Everything added up Sunday

It was predestined, predetermined and preconceived. There was no way Dale Earnhardt Jr. was going to lose Sunday's Daytona 500.

Don't believe me? Do the math. That Junior would take the checkered flag wasn't only in the cards, it was in the numbers. Call it NASCAR numerology, if you will.

It has been 3 years since Dale Earnhardt Sr. -- who drove the No. 3 car -- was killed at Daytona. More precisely, Sunday was 3 days ahead of what will formally be the third anniversary of Earnhardt's death in a last-lap crash at the same Daytona International Speedway that his son conquered.

Little E's father played a huge part in the final outcome. It was almost as if Senior came back to enjoy a Sunday ride with his offspring.

Even Junior believed it.

"He was in the passenger's side with me all day. I'm sure he was having a blast," Junior said about his father after winning the race, becoming part of just the third father-son combination to capture Daytona 500 wins.

Dale Junior made his fifth Daytona 500 start in the No. 8 car on Sunday. Subtract 5 from 8 and what do you get? Three, of course.

NASCAR is a sport steeped in numbers, with particular emphasis on the numbers on the sides of each and every Nextel Cup car. Drivers often are identified not by name but rather by number. How many times have we seen one driver refer to a competitor as the "No. X (fill in the blank) car"?

While it was the driver of the No. 8 Chevrolet who won Sunday's race, it was actually the late driver of the No. 3 who helped and guided him to victory lane, in much the same way he tragically lost his life doing so for Michael Waltrip three years ago.

So it should be no surprise that the No. 3, which not-so-coincidentally was made famous by the elder Earnhardt, is so prevalent in Junior's win.

Sunday was six years to the day that Dale Sr. finally, in his 20th career Daytona 500 start, scored his first and only win in the Great American Race. Six years divided by two victories by Earnhardts, the final sum is 3.

In looking at the numerology that helped add up to the younger Earnhardt's biggest triumph to date, the No. 3 keeps coming back over and over.

Sure, Junior winning Sunday's race might have had a little to do with luck or skill. But to me, he won it with his father alongside, directing his young son as if he were reading a road map to find the shortest route between two points, namely the green and checkered flags.

DEI Inc. was seeking its third 500 victory in the last four years. When two-time winner and defending champ Michael Waltrip was knocked out in a frightening crash earlier in the day, DEI's fortunes rested solely upon Junior's shoulders, and he was not about to disappoint. Oh, and by the way, divide Waltrip's car number (No. 15) by the number of starts Junior has made in the 500 (5), and you get, what else, the number three.

But race day -- make that Junior's day -- was more than just numbers. It was also about things such as classy competitors and even a touch of magic at the time that Junior least expected it.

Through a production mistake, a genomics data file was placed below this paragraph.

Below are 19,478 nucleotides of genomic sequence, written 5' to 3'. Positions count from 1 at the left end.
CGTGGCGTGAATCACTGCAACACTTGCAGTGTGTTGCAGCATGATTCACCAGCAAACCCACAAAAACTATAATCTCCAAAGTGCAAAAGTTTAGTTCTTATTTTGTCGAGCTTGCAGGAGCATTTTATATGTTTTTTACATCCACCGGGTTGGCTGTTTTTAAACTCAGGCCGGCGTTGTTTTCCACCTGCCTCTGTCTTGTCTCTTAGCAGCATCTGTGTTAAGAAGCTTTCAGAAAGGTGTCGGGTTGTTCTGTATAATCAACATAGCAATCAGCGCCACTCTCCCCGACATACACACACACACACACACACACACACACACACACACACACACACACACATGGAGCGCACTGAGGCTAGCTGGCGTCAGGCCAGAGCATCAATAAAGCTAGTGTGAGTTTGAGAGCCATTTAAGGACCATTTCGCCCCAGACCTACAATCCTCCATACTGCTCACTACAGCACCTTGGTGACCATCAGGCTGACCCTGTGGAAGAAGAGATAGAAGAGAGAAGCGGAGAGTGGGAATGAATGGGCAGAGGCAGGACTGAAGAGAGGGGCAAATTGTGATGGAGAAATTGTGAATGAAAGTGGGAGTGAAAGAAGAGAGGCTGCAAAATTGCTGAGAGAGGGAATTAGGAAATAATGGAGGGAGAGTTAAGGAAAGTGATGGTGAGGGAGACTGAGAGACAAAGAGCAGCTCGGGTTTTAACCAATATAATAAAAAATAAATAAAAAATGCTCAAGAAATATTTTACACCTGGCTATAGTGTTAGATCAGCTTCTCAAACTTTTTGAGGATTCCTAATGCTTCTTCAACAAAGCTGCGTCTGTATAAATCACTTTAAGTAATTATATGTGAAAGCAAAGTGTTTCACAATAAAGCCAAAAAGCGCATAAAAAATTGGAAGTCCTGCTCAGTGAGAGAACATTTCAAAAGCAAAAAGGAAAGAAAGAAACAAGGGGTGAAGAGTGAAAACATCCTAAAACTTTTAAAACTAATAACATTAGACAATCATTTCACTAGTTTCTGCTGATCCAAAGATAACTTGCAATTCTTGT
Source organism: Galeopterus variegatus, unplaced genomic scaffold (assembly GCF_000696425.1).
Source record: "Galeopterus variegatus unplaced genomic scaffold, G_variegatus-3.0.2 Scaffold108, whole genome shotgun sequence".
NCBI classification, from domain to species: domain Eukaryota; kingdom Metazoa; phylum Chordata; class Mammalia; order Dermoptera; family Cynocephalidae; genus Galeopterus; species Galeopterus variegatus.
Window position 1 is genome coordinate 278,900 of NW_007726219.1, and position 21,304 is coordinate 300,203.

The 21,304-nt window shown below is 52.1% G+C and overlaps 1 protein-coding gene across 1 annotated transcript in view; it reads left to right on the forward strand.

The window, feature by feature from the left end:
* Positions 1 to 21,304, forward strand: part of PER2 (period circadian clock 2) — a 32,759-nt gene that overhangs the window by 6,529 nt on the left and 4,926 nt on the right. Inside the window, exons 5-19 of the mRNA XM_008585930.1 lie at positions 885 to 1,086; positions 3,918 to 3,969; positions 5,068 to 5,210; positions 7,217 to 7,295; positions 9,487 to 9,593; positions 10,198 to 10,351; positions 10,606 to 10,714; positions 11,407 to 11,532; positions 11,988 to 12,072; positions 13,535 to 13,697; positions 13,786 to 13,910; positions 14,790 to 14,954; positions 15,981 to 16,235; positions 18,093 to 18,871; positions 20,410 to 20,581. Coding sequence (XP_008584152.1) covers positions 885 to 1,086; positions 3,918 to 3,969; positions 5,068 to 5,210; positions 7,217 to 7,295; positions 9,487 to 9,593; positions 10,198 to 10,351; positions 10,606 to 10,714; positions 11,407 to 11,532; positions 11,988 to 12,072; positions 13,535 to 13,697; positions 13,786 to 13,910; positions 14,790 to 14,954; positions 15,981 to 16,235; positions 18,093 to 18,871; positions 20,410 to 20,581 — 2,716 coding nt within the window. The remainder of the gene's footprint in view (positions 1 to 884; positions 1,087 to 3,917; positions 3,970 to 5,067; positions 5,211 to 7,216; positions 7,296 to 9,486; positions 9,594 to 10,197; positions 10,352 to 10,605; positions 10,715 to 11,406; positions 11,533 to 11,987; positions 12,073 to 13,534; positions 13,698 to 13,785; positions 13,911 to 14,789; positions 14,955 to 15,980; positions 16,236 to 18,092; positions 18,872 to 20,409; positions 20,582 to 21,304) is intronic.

In one of the classiest moves of the day, runner-up Tony Stewart paid tribute to his good friend, Dale Jr., as well as the senior Earnhardt, by extending three fingers out his car window after the race in a tribute to both Senior and Junior.

That fitting tribute was preceded moments earlier when, in one of the biggest surprises of the day, Junior passed Stewart for the final time and for the lead with 19 laps to go. Even the younger Earnhardt was completely baffled at how he accomplished that. It was almost as if he suddenly got a push from a supernatural force ... namely his father.

"I couldn't believe I passed him (Stewart) by myself. It was like a magic trick. Good God, this is the greatest ever," Junior said after the race.

Add all those together and there's no way anyone but Dale Jr. was destined to win Sunday.

There are also a couple of extra bonuses.

First and foremost, while it took his father 20 years to do the trick, Junior did it in his fifth career start at Daytona. One thing he won't have to endure any more is being inundated with questions like his father about how many more years it'll take him to finally win the biggest race in stock car racing.

"I ain't got to worry about that no more," Earnhardt said with a combination of joy and near-exasperation in his voice.

In addition, Sunday's win wasn't only his first Daytona 500 triumph -- and potentially the first of many more to come in the future -- it also propelled the younger Earnhardt atop the points standings for the first time in his five-year Cup career.

For that matter, it could also be the foundation for building the way to his first Nextel Cup championship this season -- and potentially the first of many more of those to come, as well.

With his Daddy riding shotgun like he did Sunday, Junior finally proved the old saying true, "Like father, like son."

And they did it together -- by the numbers.

Jerry Bonkowski covers NASCAR for ESPN.com. He can be reached at Motorsportwriter@MSN.com.